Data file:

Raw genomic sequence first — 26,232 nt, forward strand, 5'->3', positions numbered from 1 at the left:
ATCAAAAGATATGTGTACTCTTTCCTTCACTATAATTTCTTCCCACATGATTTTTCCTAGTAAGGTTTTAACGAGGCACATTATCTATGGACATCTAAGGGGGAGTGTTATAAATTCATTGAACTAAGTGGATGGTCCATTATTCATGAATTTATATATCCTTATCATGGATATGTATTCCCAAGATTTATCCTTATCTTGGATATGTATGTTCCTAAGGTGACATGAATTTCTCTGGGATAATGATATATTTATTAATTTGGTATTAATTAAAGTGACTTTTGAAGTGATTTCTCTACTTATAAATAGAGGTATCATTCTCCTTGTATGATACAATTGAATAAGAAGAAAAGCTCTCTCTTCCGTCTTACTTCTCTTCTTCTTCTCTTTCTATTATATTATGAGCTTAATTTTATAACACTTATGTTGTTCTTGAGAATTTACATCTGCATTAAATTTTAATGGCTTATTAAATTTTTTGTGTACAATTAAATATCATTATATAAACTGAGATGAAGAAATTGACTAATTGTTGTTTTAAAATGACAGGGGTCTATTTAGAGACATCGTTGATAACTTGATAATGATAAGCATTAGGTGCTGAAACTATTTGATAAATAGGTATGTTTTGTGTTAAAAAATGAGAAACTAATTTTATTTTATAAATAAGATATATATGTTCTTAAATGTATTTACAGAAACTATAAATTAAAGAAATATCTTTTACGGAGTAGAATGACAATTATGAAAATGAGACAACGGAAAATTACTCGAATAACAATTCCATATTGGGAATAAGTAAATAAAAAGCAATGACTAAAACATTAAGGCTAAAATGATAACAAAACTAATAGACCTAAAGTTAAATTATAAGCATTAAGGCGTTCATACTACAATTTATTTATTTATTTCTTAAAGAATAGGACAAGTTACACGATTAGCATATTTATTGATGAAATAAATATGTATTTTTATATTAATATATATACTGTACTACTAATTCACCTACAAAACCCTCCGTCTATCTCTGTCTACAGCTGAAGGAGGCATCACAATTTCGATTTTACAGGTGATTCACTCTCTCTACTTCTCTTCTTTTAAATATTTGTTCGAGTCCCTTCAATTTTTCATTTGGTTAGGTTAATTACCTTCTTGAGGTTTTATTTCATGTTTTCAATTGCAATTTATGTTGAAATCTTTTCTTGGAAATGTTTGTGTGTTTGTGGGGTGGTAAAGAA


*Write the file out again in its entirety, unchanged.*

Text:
Raw genomic sequence first — 26,232 nt, forward strand, 5'->3', positions numbered from 1 at the left:
ATCAAAAGATATGTGTACTCTTTCCTTCACTATAATTTCTTCCCACATGATTTTTCCTAGTAAGGTTTTAACGAGGCACATTATCTATGGACATCTAAGGGGGAGTGTTATAAATTCATTGAACTAAGTGGATGGTCCATTATTCATGAATTTATATATCCTTATCATGGATATGTATTCCCAAGATTTATCCTTATCTTGGATATGTATGTTCCTAAGGTGACATGAATTTCTCTGGGATAATGATATATTTATTAATTTGGTATTAATTAAAGTGACTTTTGAAGTGATTTCTCTACTTATAAATAGAGGTATCATTCTCCTTGTATGATACAATTGAATAAGAAGAAAAGCTCTCTCTTCCGTCTTACTTCTCTTCTTCTTCTCTTTCTATTATATTATGAGCTTAATTTTATAACACTTATGTTGTTCTTGAGAATTTACATCTGCATTAAATTTTAATGGCTTATTAAATTTTTTGTGTACAATTAAATATCATTATATAAACTGAGATGAAGAAATTGACTAATTGTTGTTTTAAAATGACAGGGGTCTATTTAGAGACATCGTTGATAACTTGATAATGATAAGCATTAGGTGCTGAAACTATTTGATAAATAGGTATGTTTTGTGTTAAAAAATGAGAAACTAATTTTATTTTATAAATAAGATATATATGTTCTTAAATGTATTTACAGAAACTATAAATTAAAGAAATATCTTTTACGGAGTAGAATGACAATTATGAAAATGAGACAACGGAAAATTACTCGAATAACAATTCCATATTGGGAATAAGTAAATAAAAAGCAATGACTAAAACATTAAGGCTAAAATGATAACAAAACTAATAGACCTAAAGTTAAATTATAAGCATTAAGGCGTTCATACTACAATTTATTTATTTATTTCTTAAAGAATAGGACAAGTTACACGATTAGCATATTTATTGATGAAATAAATATGTATTTTTATATTAATATATATACTGTACTACTAATTCACCTACAAAACCCTCCGTCTATCTCTGTCTACAGCTGAAGGAGGCATCACAATTTCGATTTTACAGGTGATTCACTCTCTCTACTTCTCTTCTTTTAAATATTTGTTCGAGTCCCTTCAATTTTTCATTTGGTTAGGTTAATTACCTTCTTGAGGTTTTATTTCATGTTTTCAATTGCAATTTATGTTGAAATCTTTTCTTGGAAATGTTTGTGTGTTTGTGGGGTGGTAAAGAA